A RAID is created with the help of the Advanced RAID Configuration tab. Here the user can choose the type of the array, specify discs that will comprise it and set the maximum data volume available. The following RAID types are supported: RAID0, RAID1, RAID3, RAID5, RAID10, LARGE and CLONE. The two last modes are not exactly RAIDs, but rather ways of clustering discs. The LARGE mode unites a group of physical discs in such a way that the group volume is equal to the volume of the discs comprising it. When CLONE is used, information is simply copied to each of the discs.
The Firmware Information tab is intended for upgrading the device firmware. When the article was being written, there were no new firmware versions to download, so we weren’t able to run the upgrade process.
The parameters of automatic power-off and the RAID rebuild priority settings are gathered in the RAID Settings tab.
Here we’re through with the review of the Hardware RAID Manager utility and are moving on to testing itself.
Almost immediately after turning on DAS CFI-B8253JDGG is ready to work; here we don’t see the delay typical of all network storages.
|Motherboard||ASUS Maximus IV Extreme-Z||ASUS M60J|
|CPU||Intel Core i7 2600K 3.4 GHz||Intel Core i7 720QM 1.6 GHz|
|RAM||DDR3 PC3-10700 Corsair 16 Gbytes||DDR3 PC3-10700 Kingston 8 Gbytes|
|NIC||Intel 82579V/82583V||Atheros AR8131|
|Operating system||Windows 7 x64 SP1 Rus||Windows 7 x64 SP1 Rus|
We would like to specifically mention that we intentionally decreased the size of RAM available to the system with the help of the msconfig utility according to the recommendations of Intel. The purpose of this was to prevent local cashing from distorting measurements results. Unfortunately, most laboratories in Russia and abroad ignore these recommendations.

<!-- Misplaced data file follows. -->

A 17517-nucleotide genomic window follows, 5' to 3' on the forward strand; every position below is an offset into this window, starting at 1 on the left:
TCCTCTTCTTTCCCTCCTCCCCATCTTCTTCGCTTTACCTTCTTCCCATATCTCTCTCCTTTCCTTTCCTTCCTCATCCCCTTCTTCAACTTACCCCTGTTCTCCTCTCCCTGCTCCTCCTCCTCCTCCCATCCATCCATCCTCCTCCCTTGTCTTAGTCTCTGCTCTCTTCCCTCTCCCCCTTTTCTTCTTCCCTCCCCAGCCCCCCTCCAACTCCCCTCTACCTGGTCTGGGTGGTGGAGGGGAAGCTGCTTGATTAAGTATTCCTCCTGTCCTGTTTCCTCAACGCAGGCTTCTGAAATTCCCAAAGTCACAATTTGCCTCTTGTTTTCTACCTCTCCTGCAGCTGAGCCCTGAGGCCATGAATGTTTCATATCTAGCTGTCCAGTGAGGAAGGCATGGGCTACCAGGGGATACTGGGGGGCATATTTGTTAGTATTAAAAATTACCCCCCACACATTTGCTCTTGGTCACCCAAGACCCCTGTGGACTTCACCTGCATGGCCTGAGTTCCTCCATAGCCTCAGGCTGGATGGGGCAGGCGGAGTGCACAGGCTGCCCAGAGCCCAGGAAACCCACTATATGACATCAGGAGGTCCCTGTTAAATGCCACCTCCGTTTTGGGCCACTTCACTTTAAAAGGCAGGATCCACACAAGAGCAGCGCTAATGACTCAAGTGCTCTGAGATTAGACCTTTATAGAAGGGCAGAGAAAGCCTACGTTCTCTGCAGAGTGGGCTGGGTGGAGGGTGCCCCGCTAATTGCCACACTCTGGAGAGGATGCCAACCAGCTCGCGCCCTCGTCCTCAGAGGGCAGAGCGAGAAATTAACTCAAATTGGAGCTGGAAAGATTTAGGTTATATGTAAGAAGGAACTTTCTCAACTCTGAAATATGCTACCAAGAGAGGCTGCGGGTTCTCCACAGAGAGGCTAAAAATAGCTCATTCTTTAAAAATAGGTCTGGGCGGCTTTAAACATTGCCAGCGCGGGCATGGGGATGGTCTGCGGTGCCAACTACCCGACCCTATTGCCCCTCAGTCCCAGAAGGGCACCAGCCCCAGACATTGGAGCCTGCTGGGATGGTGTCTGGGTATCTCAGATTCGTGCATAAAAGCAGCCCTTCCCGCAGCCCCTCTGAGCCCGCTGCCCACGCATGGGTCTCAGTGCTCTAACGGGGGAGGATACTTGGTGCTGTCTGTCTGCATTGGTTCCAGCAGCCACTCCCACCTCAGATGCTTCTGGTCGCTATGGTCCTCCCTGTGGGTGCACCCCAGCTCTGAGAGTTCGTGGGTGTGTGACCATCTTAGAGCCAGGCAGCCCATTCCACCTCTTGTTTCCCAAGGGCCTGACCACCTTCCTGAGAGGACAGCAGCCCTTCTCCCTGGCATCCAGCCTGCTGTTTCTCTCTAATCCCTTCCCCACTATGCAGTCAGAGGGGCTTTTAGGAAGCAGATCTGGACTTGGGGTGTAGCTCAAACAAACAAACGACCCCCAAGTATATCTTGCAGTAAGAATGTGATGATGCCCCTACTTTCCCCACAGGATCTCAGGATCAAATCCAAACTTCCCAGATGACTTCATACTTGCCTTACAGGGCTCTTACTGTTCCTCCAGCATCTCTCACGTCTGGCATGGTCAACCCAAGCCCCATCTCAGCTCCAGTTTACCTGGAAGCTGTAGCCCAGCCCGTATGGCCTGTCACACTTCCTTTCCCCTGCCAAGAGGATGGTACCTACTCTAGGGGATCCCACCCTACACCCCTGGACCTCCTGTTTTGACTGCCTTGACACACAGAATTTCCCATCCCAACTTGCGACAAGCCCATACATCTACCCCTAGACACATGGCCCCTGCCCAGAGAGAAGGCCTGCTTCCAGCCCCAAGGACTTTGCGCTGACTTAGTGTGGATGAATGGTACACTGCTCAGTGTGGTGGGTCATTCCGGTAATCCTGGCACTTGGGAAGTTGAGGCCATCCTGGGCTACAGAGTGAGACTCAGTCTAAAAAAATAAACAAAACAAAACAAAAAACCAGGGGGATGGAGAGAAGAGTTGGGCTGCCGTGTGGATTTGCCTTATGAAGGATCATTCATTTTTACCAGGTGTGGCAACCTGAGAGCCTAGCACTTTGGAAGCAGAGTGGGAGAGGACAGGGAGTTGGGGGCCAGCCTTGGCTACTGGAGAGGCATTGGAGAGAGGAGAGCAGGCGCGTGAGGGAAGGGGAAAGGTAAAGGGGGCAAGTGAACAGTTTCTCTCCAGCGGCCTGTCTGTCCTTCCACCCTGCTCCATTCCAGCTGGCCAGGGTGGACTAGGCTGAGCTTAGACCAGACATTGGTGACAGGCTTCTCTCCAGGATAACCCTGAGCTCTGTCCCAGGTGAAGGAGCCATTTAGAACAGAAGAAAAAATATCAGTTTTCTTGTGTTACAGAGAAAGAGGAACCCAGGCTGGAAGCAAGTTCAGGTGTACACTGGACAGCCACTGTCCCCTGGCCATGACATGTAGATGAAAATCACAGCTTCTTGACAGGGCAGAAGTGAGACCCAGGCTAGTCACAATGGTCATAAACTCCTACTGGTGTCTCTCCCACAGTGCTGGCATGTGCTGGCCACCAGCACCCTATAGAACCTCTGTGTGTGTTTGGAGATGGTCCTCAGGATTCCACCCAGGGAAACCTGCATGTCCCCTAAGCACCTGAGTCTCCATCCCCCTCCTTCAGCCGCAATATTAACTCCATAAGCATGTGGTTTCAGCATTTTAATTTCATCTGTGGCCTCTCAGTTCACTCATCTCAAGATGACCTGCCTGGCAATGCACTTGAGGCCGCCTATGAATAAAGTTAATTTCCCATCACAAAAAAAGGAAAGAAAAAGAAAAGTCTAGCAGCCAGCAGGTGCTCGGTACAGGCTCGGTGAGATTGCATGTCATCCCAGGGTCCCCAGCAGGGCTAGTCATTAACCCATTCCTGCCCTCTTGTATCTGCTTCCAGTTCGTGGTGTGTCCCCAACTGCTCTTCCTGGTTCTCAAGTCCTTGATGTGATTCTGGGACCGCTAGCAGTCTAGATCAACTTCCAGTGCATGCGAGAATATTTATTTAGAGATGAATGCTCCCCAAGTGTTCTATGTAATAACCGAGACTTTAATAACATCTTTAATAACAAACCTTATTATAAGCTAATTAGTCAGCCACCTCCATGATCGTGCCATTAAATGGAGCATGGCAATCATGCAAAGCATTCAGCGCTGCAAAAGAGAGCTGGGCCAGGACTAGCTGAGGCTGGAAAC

We decided to connect the device at hand to the PC with the help of both interfaces in turn, so diagrams below are presented for both connections. The chosen file system was NTFS as the limitations of FAT32 don’t allow full testing of the device. Unfortunately, when eSATA was used, the DirectoryCopyToNAS Throughput test produced inadequate results, so we excluded this test from the corresponding diagram not to confuse our readers. The Intel NASPT 1.7.1 utility is a severe loading test, consequently, the data received in our test will be more modest than can be obtained in other synthetic tests.
Although we understand that the end user is highly unlikely to use FAT32, we still decided to run a comparative test for two file systems for RAID0.
Although the obtained speeds are only half of the eSATA interface, we still think the presented values to be quite good for the performance of such class of devices.
On the whole we were quite happy with the tests of this DAS – the device that was new to us. CFI CFI-B8253JDGG displayed good speeds for decent money. The advantages of the local storage are listed below.
Simplicity of installation and use.
High data transmission speeds.
Fast RAID creation.
The ability of software and hardware management of the disc array.
Presence of two interfaces (USB and eSATA) for connecting to a node.
However, we can’t but mention the device disadvantages.
Unlucky interior design (wires can be damaged when discs are installed, poor disk ventilation).
Impossibility of migration between RAIDs.
The managing utility is available only in English.
High noise of the power block cooler.
Shiny side walls are easily scratched.
SATA-III is not supported.
We think that the Chyang Fun Industry Company could start producing such devices of the rack-mounted type for connecting them to enterprise network storages that have external eSATA or USB interfaces for expanding the available disc space. As most rack storages of different vendors have these interfaces, such product (to serve as an independent disc enclosure) would almost certainly find its customer.
When the article was being written, the average price for CFI CFI-B8253JDGG (without discs) in Moscow online shops was 7900 RUB.
The author and the editorial team would like to thank the DNS digital store for the equipment provided for testing.